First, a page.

Home » Mental Health Policy » Camp model continues to be relevant:GNNR

Camp model continues to be relevant:GNNR


I remember vehement opposition by some of my own colleagues saying that it is only another outpatient service that we are going to start…nothing is going to happen, it should not be started..it is a waste of time and all that. It took me two or three meetings to convince them how the villagers are suffering, the specialty is not accessible to them and they cant even afford to buy drugs..so therefore we should do something..and then in principle we agreed…...

Thus started the extension service clinics by NIMHANS in various thaluk headquarters situated at varying distances from 60 to 120kms from bangalore in 1981 and these clinics are running successfully till today. Sharing these thoughts  with us is none other than G N Narayana Reddy (GNNR), former Director of NIMHANS who was the guiding force behind making extension services (satellite clinics)  an official program of the premier institute.

It was an  idea which he had pioneered in his native village of Gunjur by starting a neuro-psychiatric clinic way back in 1970. In an article titled Innovations in Neuro Psychiatric Services published in the inaugural volume [1(1):January 1983 pp 1-14] of the now defunct NIMHANS JOURNAL, GNNR lists starting of the satellite clincs as one of the eight innovations at NIMHANS during his stint at the helm of affairs; the others being the organization of out-patient services, family psychaitric services, rehabilitation services, community mental health services for rural and urban population, training of school teachers and lay volunteers, domiciliary care program and self-help group of parents. In the July 1986 and July 1988 articles in the same journal GNNR backs the innovation with evidence of effectiveness of these satellite clinics with service utilization data. He writes

Under existing circumstances and poor resources available,the professionals can effectively provide services to neglected population of the rural areas by starting extension camps. (July,1986)

Continuity  of care and long term follow-up are highly essential for improving health status of patients attending these centers (July,1988)

The community psychiatry team grabbed the opportunity to interview GNNR at the Gunjur monthly clinic this Monday (Dec 1st). GNNR graciously agreed to sit before the camera. He had infact come over to be part of the meeting (see a brief video clip below) which the team organised to felicitate Mr. Mariappa Reddy, a volunteer who acts as the medical records manager and onsite-coordinator and who continues to offer hospitality to the visiting team at the Gunjur clinic since past three decades.  Mr. Mariappa has never missed a camp day in the last 30+ years is what Mr Mohankrishna says!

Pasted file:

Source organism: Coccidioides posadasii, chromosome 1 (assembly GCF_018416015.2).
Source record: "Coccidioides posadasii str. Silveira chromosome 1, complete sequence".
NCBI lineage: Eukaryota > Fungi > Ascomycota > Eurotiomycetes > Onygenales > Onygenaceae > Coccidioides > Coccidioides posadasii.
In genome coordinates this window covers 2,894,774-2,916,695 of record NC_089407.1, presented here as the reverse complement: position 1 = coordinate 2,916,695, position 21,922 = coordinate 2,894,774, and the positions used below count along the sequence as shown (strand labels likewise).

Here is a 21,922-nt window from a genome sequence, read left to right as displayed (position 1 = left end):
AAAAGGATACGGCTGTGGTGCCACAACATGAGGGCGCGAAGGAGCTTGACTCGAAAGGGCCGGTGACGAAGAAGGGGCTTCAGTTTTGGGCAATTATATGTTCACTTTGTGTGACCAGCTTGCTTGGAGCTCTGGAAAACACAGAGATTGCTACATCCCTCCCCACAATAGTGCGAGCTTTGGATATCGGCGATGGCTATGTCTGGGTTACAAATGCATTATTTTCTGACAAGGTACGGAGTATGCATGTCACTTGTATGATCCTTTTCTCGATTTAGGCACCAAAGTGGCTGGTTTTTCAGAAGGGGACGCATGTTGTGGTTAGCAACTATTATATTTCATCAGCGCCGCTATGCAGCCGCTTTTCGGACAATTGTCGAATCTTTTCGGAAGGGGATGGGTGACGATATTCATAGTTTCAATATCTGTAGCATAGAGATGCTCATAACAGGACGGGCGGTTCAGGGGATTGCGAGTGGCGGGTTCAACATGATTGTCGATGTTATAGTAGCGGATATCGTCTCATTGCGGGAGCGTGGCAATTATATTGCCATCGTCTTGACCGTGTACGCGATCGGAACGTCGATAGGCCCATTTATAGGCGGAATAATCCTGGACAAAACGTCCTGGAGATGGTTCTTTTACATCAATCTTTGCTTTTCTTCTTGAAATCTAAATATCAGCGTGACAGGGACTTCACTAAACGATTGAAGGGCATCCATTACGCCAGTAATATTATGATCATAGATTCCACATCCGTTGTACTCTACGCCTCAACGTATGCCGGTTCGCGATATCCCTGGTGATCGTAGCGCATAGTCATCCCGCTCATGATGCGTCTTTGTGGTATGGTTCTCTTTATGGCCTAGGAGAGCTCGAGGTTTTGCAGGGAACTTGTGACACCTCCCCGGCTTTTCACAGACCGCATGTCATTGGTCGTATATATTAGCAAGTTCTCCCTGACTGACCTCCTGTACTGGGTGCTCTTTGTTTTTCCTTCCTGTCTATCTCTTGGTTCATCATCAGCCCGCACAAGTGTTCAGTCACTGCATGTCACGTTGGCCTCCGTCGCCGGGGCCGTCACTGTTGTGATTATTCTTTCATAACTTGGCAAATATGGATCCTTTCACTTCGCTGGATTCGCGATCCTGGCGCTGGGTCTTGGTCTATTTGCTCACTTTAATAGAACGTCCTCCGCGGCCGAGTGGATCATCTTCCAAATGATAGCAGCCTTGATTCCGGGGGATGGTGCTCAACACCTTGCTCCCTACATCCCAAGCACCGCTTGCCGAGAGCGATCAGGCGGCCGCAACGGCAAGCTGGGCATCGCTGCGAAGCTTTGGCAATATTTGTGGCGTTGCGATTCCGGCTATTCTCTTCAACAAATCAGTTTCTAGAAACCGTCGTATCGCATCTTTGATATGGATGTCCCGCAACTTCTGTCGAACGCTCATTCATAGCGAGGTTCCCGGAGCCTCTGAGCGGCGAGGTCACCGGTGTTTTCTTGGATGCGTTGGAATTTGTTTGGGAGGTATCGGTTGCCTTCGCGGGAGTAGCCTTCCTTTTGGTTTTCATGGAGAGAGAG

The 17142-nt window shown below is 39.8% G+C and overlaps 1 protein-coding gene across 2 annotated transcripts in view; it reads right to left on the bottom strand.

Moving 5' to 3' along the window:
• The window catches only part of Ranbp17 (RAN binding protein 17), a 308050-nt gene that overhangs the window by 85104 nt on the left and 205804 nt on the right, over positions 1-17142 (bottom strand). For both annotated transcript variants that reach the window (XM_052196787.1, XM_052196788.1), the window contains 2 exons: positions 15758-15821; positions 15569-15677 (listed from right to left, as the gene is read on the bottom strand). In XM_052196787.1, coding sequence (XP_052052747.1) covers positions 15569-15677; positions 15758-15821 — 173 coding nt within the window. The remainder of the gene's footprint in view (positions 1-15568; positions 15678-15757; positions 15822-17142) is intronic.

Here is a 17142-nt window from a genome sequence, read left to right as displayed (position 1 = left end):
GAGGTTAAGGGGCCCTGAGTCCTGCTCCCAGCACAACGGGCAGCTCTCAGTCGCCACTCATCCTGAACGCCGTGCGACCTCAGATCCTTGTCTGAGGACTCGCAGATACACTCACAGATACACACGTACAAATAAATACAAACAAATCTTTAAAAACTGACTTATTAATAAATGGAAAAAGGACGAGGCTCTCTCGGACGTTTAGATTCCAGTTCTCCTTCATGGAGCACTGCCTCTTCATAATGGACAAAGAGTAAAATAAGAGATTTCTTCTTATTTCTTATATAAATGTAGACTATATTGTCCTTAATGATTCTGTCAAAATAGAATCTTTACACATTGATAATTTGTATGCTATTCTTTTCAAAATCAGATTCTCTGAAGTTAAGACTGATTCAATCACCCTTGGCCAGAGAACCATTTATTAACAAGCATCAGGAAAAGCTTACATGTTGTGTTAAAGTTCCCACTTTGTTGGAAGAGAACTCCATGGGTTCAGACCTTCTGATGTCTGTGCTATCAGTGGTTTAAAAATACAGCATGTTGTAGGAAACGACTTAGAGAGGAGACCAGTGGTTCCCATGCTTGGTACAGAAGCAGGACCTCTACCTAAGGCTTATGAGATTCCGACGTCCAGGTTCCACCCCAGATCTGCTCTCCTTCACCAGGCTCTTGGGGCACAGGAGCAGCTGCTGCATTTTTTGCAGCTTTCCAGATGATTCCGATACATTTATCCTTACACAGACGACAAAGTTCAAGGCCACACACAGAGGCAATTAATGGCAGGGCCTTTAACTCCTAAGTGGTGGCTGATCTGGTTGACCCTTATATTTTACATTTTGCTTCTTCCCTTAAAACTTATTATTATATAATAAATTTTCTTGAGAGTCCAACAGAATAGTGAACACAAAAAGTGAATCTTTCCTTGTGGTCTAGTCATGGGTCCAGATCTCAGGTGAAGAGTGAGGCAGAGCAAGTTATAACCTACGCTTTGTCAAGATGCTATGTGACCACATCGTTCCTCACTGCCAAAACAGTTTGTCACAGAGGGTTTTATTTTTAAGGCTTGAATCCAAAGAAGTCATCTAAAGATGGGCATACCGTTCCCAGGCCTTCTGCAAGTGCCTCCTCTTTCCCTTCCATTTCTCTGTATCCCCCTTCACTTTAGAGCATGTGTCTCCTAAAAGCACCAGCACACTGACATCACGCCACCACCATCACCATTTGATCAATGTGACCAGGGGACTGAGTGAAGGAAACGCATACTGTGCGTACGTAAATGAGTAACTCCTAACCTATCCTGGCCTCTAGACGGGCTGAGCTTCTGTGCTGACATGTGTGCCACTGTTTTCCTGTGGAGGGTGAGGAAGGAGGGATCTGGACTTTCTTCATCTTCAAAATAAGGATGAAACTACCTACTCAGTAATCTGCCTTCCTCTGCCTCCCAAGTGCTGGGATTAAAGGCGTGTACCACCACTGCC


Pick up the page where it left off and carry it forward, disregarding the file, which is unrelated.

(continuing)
And here are excerpts from the interview with GNNR in Q&A format.

1. Sir, you had introduced extension services (satellite clinics) as an innovation in the official service delivery program of NIMHANS in the early eighties.  Can you share your memories about about how you planned it and how it came into being.

2. It is sometimes believed that the camp approach was relevant in the eighties when doctors and psychiatrists and drugs were not available in rural areas. Now with urbanization things have improved. Do you think the camp approach still has a role? Is it relevant now?

3. It is now widely believed that in extension clinics one can only give medicines and that comprehensive care is not possible. How do you see that aspect. Is it a limitation of the camp approach in mental health care?

4. Another belief about  the camp approach is that it has limited reach and from a public health perspective at the national level it has limited scope. Is it possible  to scale this approach at a national level?

5. One of the salient feature of your satellite clinic model was community participation and volunteer-body involvement. It was quite futuristic as you had though about it many years before the NGO Bandwagon really took off. Your views on involvement of volunteers and NGOs in mental health service delivery.

And finally a brief video clip of the felicitation function.

Addition on 7.04.2013 -Related reading on similar services which were being tried out in England during same period. See 1984 article titled A survey of psychiatrists in primary care: the silent growth of a new service.


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